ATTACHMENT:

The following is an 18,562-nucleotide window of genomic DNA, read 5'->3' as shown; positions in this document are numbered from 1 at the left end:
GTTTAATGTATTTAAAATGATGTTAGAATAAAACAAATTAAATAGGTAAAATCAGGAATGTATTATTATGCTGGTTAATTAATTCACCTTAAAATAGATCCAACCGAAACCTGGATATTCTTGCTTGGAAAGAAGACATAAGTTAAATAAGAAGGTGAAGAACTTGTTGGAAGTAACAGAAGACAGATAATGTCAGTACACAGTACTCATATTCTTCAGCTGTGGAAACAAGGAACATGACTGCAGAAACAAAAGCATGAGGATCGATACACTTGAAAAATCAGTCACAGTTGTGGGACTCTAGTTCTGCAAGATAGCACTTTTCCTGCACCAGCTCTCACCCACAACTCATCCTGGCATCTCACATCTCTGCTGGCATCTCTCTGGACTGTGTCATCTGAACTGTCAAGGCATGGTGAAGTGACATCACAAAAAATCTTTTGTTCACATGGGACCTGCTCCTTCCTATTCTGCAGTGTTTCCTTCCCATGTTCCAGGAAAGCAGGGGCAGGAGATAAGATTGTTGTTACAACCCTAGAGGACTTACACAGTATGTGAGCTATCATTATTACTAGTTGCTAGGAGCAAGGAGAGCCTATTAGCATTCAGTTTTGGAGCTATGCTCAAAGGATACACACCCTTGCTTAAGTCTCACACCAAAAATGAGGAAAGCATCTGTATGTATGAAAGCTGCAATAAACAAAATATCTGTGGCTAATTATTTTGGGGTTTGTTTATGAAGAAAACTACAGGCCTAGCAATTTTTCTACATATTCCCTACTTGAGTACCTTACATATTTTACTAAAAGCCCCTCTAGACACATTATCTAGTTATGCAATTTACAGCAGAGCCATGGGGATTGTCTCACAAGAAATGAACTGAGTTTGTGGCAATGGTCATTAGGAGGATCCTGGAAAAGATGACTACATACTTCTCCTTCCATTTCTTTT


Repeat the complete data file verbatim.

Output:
The following is an 18,562-nucleotide window of genomic DNA, read 5'->3' as shown; positions in this document are numbered from 1 at the left end:
GTTTAATGTATTTAAAATGATGTTAGAATAAAACAAATTAAATAGGTAAAATCAGGAATGTATTATTATGCTGGTTAATTAATTCACCTTAAAATAGATCCAACCGAAACCTGGATATTCTTGCTTGGAAAGAAGACATAAGTTAAATAAGAAGGTGAAGAACTTGTTGGAAGTAACAGAAGACAGATAATGTCAGTACACAGTACTCATATTCTTCAGCTGTGGAAACAAGGAACATGACTGCAGAAACAAAAGCATGAGGATCGATACACTTGAAAAATCAGTCACAGTTGTGGGACTCTAGTTCTGCAAGATAGCACTTTTCCTGCACCAGCTCTCACCCACAACTCATCCTGGCATCTCACATCTCTGCTGGCATCTCTCTGGACTGTGTCATCTGAACTGTCAAGGCATGGTGAAGTGACATCACAAAAAATCTTTTGTTCACATGGGACCTGCTCCTTCCTATTCTGCAGTGTTTCCTTCCCATGTTCCAGGAAAGCAGGGGCAGGAGATAAGATTGTTGTTACAACCCTAGAGGACTTACACAGTATGTGAGCTATCATTATTACTAGTTGCTAGGAGCAAGGAGAGCCTATTAGCATTCAGTTTTGGAGCTATGCTCAAAGGATACACACCCTTGCTTAAGTCTCACACCAAAAATGAGGAAAGCATCTGTATGTATGAAAGCTGCAATAAACAAAATATCTGTGGCTAATTATTTTGGGGTTTGTTTATGAAGAAAACTACAGGCCTAGCAATTTTTCTACATATTCCCTACTTGAGTACCTTACATATTTTACTAAAAGCCCCTCTAGACACATTATCTAGTTATGCAATTTACAGCAGAGCCATGGGGATTGTCTCACAAGAAATGAACTGAGTTTGTGGCAATGGTCATTAGGAGGATCCTGGAAAAGATGACTACATACTTCTCCTTCCATTTCTTTT